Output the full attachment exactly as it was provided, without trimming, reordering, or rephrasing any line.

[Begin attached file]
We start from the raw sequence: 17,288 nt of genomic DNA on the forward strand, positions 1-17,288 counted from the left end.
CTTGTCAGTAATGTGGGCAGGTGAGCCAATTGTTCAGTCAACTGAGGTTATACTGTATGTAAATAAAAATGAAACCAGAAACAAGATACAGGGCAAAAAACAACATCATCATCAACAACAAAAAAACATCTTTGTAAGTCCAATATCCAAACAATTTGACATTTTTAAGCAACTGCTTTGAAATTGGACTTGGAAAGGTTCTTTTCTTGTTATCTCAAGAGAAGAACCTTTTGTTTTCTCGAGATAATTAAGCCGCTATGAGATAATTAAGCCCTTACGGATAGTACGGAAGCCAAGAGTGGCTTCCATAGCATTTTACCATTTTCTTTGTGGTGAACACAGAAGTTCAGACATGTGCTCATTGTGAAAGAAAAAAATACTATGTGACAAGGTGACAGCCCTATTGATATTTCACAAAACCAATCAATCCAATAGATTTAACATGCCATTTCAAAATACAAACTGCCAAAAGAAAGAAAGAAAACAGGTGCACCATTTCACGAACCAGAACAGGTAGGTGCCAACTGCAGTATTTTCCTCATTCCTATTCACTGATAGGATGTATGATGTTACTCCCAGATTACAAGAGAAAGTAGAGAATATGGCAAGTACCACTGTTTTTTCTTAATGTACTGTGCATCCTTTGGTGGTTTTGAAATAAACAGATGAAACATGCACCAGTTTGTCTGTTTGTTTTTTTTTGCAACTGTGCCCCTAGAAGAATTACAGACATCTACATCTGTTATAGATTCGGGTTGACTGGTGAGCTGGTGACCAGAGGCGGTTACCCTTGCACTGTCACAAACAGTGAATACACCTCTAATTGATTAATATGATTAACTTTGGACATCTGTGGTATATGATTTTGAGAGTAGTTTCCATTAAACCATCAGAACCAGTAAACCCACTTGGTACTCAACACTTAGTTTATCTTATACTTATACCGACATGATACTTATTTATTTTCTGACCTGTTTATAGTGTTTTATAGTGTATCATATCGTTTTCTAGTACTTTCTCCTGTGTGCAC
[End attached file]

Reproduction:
We start from the raw sequence: 17,288 nt of genomic DNA on the forward strand, positions 1-17,288 counted from the left end.
CTTGTCAGTAATGTGGGCAGGTGAGCCAATTGTTCAGTCAACTGAGGTTATACTGTATGTAAATAAAAATGAAACCAGAAACAAGATACAGGGCAAAAAACAACATCATCATCAACAACAAAAAAACATCTTTGTAAGTCCAATATCCAAACAATTTGACATTTTTAAGCAACTGCTTTGAAATTGGACTTGGAAAGGTTCTTTTCTTGTTATCTCAAGAGAAGAACCTTTTGTTTTCTCGAGATAATTAAGCCGCTATGAGATAATTAAGCCCTTACGGATAGTACGGAAGCCAAGAGTGGCTTCCATAGCATTTTACCATTTTCTTTGTGGTGAACACAGAAGTTCAGACATGTGCTCATTGTGAAAGAAAAAAATACTATGTGACAAGGTGACAGCCCTATTGATATTTCACAAAACCAATCAATCCAATAGATTTAACATGCCATTTCAAAATACAAACTGCCAAAAGAAAGAAAGAAAACAGGTGCACCATTTCACGAACCAGAACAGGTAGGTGCCAACTGCAGTATTTTCCTCATTCCTATTCACTGATAGGATGTATGATGTTACTCCCAGATTACAAGAGAAAGTAGAGAATATGGCAAGTACCACTGTTTTTTCTTAATGTACTGTGCATCCTTTGGTGGTTTTGAAATAAACAGATGAAACATGCACCAGTTTGTCTGTTTGTTTTTTTTTGCAACTGTGCCCCTAGAAGAATTACAGACATCTACATCTGTTATAGATTCGGGTTGACTGGTGAGCTGGTGACCAGAGGCGGTTACCCTTGCACTGTCACAAACAGTGAATACACCTCTAATTGATTAATATGATTAACTTTGGACATCTGTGGTATATGATTTTGAGAGTAGTTTCCATTAAACCATCAGAACCAGTAAACCCACTTGGTACTCAACACTTAGTTTATCTTATACTTATACCGACATGATACTTATTTATTTTCTGACCTGTTTATAGTGTTTTATAGTGTATCATATCGTTTTCTAGTACTTTCTCCTGTGTGCAC